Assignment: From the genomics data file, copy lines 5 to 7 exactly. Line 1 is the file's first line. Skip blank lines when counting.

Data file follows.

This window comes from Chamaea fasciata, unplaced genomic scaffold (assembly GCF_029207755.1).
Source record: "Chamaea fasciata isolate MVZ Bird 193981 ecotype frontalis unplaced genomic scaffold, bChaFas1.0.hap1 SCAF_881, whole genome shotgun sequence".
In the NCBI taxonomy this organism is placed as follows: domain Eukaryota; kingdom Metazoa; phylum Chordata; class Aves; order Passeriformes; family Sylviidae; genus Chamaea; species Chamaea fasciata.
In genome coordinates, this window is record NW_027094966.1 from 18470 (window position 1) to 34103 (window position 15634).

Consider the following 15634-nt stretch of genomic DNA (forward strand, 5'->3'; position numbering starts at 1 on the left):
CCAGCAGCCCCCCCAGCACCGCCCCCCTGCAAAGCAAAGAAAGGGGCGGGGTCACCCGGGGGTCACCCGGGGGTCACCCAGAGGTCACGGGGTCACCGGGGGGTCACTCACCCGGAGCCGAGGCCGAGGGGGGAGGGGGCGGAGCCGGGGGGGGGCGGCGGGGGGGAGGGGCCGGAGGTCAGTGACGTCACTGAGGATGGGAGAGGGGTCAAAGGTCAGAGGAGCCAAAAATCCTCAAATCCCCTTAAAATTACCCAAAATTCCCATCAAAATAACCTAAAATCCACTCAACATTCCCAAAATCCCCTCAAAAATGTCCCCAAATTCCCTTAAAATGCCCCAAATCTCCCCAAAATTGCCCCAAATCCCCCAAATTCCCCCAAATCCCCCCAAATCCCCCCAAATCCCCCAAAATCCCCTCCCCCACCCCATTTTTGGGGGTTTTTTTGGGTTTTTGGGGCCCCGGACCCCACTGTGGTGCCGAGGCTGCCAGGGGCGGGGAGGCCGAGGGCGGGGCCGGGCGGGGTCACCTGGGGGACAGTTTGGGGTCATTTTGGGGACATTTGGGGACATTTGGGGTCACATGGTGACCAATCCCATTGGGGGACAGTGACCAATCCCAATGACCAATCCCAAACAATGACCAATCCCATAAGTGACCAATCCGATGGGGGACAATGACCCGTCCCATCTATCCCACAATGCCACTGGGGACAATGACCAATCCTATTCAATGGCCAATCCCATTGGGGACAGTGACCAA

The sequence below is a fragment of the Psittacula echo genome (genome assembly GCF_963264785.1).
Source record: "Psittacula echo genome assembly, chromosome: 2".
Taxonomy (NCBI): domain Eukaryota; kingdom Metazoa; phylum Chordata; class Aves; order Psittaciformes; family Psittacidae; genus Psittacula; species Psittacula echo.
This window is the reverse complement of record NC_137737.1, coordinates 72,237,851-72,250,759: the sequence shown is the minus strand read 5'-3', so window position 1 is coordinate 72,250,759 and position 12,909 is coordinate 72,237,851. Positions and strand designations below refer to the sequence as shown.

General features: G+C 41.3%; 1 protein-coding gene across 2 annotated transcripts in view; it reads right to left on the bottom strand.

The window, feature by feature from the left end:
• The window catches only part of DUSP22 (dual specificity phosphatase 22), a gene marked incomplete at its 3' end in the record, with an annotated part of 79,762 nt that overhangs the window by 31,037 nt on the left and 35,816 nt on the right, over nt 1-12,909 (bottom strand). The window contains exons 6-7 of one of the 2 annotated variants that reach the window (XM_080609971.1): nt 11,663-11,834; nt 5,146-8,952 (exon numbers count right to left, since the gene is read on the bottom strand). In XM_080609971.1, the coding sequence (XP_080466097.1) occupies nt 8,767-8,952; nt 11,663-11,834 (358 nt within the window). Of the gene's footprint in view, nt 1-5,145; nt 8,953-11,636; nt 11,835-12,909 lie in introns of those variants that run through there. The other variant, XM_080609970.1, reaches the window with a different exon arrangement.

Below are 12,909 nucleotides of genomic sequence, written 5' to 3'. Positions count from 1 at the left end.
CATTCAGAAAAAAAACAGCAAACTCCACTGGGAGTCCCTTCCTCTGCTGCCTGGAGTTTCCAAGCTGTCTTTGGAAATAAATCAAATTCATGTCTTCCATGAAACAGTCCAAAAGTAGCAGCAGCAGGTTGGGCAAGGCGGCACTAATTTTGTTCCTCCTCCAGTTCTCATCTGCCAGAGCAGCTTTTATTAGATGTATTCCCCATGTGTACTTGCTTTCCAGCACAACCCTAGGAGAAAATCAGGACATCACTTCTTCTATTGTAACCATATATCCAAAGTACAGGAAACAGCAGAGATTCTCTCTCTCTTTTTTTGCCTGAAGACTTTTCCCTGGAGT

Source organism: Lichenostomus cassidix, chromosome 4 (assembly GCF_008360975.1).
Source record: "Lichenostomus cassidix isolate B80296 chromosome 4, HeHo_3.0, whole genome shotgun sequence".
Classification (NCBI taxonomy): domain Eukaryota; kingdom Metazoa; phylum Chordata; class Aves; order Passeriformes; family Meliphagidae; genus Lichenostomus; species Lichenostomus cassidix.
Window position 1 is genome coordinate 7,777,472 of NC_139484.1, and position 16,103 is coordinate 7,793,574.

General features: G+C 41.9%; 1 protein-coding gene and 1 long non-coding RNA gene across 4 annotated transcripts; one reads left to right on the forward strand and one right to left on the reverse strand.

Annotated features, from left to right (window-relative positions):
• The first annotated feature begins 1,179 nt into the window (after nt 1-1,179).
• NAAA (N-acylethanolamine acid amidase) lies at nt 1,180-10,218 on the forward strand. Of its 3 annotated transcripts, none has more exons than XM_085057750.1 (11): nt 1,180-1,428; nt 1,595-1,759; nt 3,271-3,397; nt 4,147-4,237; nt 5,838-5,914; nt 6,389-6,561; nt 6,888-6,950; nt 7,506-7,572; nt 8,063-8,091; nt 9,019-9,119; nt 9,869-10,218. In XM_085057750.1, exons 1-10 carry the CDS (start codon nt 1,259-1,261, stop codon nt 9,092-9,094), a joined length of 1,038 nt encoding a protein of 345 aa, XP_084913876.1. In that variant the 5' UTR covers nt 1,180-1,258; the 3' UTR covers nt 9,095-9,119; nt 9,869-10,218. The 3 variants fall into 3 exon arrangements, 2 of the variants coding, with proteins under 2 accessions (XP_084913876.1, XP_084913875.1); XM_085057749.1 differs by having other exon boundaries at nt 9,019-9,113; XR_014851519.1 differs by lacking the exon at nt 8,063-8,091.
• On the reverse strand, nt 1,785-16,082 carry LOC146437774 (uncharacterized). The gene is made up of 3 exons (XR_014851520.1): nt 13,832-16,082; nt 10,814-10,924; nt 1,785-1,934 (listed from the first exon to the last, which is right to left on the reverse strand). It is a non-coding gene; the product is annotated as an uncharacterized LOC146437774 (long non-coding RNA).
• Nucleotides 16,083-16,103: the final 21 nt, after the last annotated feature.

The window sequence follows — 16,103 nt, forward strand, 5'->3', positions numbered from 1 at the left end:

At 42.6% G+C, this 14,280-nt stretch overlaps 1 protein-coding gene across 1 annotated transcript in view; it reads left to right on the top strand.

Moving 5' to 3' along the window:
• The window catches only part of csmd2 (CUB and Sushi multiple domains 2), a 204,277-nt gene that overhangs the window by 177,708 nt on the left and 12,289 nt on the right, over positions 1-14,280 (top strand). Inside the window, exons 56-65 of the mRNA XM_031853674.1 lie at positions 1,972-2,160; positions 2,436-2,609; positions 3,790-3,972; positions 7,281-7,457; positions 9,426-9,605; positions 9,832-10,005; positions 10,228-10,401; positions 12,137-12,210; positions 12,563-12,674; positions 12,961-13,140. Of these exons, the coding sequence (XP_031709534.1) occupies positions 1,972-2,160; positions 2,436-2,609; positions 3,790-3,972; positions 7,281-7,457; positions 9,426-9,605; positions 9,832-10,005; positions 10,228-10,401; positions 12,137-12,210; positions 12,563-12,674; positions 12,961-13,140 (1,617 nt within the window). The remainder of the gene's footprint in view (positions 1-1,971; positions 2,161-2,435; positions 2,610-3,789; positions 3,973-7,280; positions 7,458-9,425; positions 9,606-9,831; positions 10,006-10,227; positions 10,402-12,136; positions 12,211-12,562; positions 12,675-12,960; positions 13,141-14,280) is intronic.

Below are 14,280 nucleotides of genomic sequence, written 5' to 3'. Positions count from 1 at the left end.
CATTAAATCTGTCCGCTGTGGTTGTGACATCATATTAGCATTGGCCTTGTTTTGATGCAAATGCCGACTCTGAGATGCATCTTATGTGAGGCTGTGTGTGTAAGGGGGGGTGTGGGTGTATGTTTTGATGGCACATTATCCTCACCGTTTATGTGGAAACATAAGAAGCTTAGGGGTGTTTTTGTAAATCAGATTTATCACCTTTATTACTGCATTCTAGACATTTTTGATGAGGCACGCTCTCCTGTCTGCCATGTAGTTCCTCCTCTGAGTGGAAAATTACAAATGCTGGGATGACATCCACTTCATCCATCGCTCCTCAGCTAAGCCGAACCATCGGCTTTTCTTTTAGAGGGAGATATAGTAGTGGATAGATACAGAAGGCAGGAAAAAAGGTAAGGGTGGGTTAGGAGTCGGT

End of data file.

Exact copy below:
Consider the following 15634-nt stretch of genomic DNA (forward strand, 5'->3'; position numbering starts at 1 on the left):
CCAGCAGCCCCCCCAGCACCGCCCCCCTGCAAAGCAAAGAAAGGGGCGGGGTCACCCGGGGGTCACCCGGGGGTCACCCAGAGGTCACGGGGTCACCGGGGGGTCACTCACCCGGAGCCGAGGCCGAGGGGGGAGGGGGCGGAGCCGGGGGGGGGCGGCGGGGGGGAGGGGCCGGAGGTCAGTGACGTCACTGAGGATGGGAGAGGGGTCAAAGGTCAGAGGAGCCAAAAATCCTCAAATCCCCTTAAAATTACCCAAAATTCCCATCAAAATAACCTAAAATCCACTCAACATTCCCAAAATCCCCTCAAAAATGTCCCCAAATTCCCTTAAAATGCCCCAAATCTCCCCAAAATTGCCCCAAATCCCCCAAATTCCCCCAAATCCCCCCAAATCCCCCCAAATCCCCCAAAATCCCCTCCCCCACCCCATTTTTGGGGGTTTTTTTGGGTTTTTGGGGCCCCGGACCCCACTGTGGTGCCGAGGCTGCCAGGGGCGGGGAGGCCGAGGGCGGGGCCGGGCGGGGTCACCTGGGGGACAGTTTGGGGTCATTTTGGGGACATTTGGGGACATTTGGGGTCACATGGTGACCAATCCCATTGGGGGACAGTGACCAATCCCAATGACCAATCCCAAACAATGACCAATCCCATAAGTGACCAATCCGATGGGGGACAATGACCCGTCCCATCTATCCCACAATGCCACTGGGGACAATGACCAATCCTATTCAATGGCCAATCCCATTGGGGACAGTGACCAA

The sequence below is a fragment of the Psittacula echo genome (genome assembly GCF_963264785.1).